Given the daunting scale of refugees globally, it is undeniable that we need to pioneer new ways to support and enable their socio-economic independence in the long-term. However, making refugee self-reliance a reality necessitates a strong commitment and investment from not only refugee but host governments, the donor community, development agencies, UNHCR, and other relief organizations.



Learn more about The Myth of Self-Reliance: Economic Lives Inside a Liberian Refugee Camp here and read the Introduction for free online.


We’re delighted to offer a selection of latest releases from our core subjects of AnthropologyApplied AnthropologyFilm Studies, Gender Studies, History, and Media Studies, along with our New in Paperback titles.


Ethnographies of Lack and Desire in Contemporary China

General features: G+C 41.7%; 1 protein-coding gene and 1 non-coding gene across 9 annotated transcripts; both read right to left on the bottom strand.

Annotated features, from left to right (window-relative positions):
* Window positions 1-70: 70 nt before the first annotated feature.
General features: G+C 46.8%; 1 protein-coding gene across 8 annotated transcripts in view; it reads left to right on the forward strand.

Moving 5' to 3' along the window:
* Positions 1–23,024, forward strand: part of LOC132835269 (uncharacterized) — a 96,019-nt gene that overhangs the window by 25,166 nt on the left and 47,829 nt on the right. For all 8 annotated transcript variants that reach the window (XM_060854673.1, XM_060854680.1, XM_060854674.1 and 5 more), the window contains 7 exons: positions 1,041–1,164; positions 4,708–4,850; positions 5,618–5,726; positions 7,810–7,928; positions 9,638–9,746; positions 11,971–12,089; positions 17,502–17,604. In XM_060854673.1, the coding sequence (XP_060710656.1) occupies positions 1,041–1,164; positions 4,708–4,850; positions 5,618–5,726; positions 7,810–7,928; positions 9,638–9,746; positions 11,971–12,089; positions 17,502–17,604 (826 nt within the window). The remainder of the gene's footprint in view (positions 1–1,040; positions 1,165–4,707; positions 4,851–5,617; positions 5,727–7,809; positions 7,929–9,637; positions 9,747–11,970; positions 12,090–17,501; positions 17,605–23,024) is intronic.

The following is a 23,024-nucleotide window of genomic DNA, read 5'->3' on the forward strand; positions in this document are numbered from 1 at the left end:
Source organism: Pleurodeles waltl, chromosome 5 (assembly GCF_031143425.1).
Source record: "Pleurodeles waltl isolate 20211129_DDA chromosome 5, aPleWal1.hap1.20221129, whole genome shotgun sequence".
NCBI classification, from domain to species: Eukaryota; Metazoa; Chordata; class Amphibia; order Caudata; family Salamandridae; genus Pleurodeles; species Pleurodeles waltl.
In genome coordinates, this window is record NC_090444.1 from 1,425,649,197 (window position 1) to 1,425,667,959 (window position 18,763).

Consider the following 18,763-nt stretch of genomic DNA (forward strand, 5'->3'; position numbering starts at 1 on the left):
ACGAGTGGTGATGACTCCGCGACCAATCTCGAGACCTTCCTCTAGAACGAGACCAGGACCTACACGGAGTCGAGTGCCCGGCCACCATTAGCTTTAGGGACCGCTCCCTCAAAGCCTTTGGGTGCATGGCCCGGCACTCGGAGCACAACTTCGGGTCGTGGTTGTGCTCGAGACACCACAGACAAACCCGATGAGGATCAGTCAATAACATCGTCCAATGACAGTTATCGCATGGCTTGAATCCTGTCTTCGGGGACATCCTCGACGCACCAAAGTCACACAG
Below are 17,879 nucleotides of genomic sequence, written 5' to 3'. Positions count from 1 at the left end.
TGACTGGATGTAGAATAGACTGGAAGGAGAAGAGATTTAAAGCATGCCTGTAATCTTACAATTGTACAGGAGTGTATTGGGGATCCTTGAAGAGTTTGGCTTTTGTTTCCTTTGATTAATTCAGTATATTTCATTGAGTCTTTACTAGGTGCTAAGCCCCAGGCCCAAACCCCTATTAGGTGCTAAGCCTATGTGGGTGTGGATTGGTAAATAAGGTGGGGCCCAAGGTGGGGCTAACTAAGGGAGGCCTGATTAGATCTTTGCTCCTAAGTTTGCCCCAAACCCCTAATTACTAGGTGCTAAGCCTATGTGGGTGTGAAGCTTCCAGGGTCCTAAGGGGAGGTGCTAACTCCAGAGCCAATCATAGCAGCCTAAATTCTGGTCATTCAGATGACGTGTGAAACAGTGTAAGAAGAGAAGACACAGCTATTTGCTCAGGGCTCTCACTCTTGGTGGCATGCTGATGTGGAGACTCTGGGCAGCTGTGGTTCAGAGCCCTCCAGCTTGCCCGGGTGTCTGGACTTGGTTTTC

Edited by Susanne Bregnbæk and Mikkel Bunkenborg

Volume 2, Studies in Social Analysis

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Recreating universities to help revive democracy

The following is a post by Davydd J. Greenwood, Goldwin Smith Professor of Anthropology Emeritus, Cornell University

The following are some management verities that abound in current university administrations:

  • Good universities require highly-paid leaders hired by Boards of Trustees through executive search services.
  • Good universities have large administrative staffs, often outnumbering the faculty.
  • Good university leaders must impose accountability and quality control to make their university rise in the rankings.
  • The cost of higher education will always go up.